Continuation of Sidelined by Betrayal (click here for Part 1)
What do we do when we have been betrayed (or at least it feels like it) by a friend or a ministry – when our whole world has been shaken?
Paul tells us, “See to it that you do not refuse Him who speaks…’Once more I will shake not only the earth but also the heavens.’ …the removing of what can be shaken—that is, created things—so that what cannot be shaken may remain.” (Hebrews 12:26-27)
Typically, our initial response with painful lose is to “put the pieces back together”, but here we are admonished to leave on the ground whatever is shaken off (detached) and embrace what God is revealing as the truest parts of our life.
As C.S. Lewis said, “Don’t let your happiness depend on something you may lose.”
To do this, I believe there are several things we must do:
Right Your Heart, Not The Wrong (the kingdom inside)
Focus on the condition of your heart vs. the conundrum of the betrayal.
“We have little control over the circumstances of life. We can’t control the weather or the economy, and we can’t control what other people say about or do to us. There is only one area where we have control–we can rule the kingdom inside. The heart of every problem is the problem in the heart.” Warren Wiersbe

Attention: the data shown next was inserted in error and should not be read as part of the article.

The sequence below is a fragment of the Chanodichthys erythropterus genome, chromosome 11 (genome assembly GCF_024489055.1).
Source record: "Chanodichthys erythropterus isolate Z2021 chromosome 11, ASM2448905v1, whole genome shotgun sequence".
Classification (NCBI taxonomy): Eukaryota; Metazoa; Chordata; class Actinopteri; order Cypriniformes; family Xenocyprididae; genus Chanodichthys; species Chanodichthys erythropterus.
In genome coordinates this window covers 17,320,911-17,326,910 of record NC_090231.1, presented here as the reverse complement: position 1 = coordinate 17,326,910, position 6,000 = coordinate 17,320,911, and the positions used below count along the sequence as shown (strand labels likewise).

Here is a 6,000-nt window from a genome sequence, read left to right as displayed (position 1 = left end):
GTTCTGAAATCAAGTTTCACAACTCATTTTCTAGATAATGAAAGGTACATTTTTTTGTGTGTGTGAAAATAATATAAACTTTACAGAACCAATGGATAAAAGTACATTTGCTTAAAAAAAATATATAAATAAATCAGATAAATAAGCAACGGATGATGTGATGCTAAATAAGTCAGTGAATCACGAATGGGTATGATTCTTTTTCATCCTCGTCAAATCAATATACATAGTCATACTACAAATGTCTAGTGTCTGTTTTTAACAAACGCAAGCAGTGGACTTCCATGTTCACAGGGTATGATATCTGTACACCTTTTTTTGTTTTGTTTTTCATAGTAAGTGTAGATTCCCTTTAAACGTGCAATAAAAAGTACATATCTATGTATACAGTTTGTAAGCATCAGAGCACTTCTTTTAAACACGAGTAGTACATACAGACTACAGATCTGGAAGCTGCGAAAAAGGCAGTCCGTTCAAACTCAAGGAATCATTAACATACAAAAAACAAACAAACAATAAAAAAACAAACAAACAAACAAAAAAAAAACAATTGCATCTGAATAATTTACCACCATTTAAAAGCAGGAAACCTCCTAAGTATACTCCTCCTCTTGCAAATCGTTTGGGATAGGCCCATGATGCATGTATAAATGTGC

Don’t Be Naive Or Cynical About The Power of Sin (genuine faith vs. naïve optimism)
“At first glance, genuine faith and naïve optimism appear identical since both foster confidence and hope. But the similarity is only surface deep. Genuine faith comes from knowing my heavenly Father loves, enjoys, and cares for me. Naïve optimism is groundless. It is childlike trust without the loving Father. Optimism rooted in the goodness of people collapses when it confronts the dark side of life. Shattered optimism sets us up for the fall into defeated weariness and, eventually, cynicism.” Paul Miller
Look For What God Is Up Too (the story the Father is weaving)
Joseph factored God’s Providence into his pain. Many long years after his brothers sold him into slavery, Joseph looked into their anxious eyes and said, “It was not you who sent me here, but God.” (Gen. 45:8)
“The cure for cynicism is to become like a little child again. Instead of critiquing others’ stories, watch the story our Father is weaving.” Paul Miller
Connect, Don’t Isolate (don’t let pain be the choreographer)
The natural reaction to pain is to pull away from it’s source which, in the case of betrayal (or the sense of it), is people. Deep, meaningful, Godly friendship is what we need, especially in a time like this. We must be prayerfully discerning about who we share our heart and story with.
Shortly after my experience of friendship betrayal, God drew my attention to two pictures on my bookshelf. One was a print by G. Harvey, of 4 cowboys crossing a river on horseback.
Another was a picture postcard by Wayne Cooper, of an Indian Chief alone on his horse in full war-dress focused on something in the far distance.
After gazing at these two pictures, God asked me which I wanted. I wanted the camaraderie I once had in the earlier days. As I expressed this to God, He said to me, “then go get it.” This saved my life and ministry.
My desire and the mission of The Noble Heart is that you not be sidelined discovering, deepening and deploying your calling – the life you were created to live that bring life to others.
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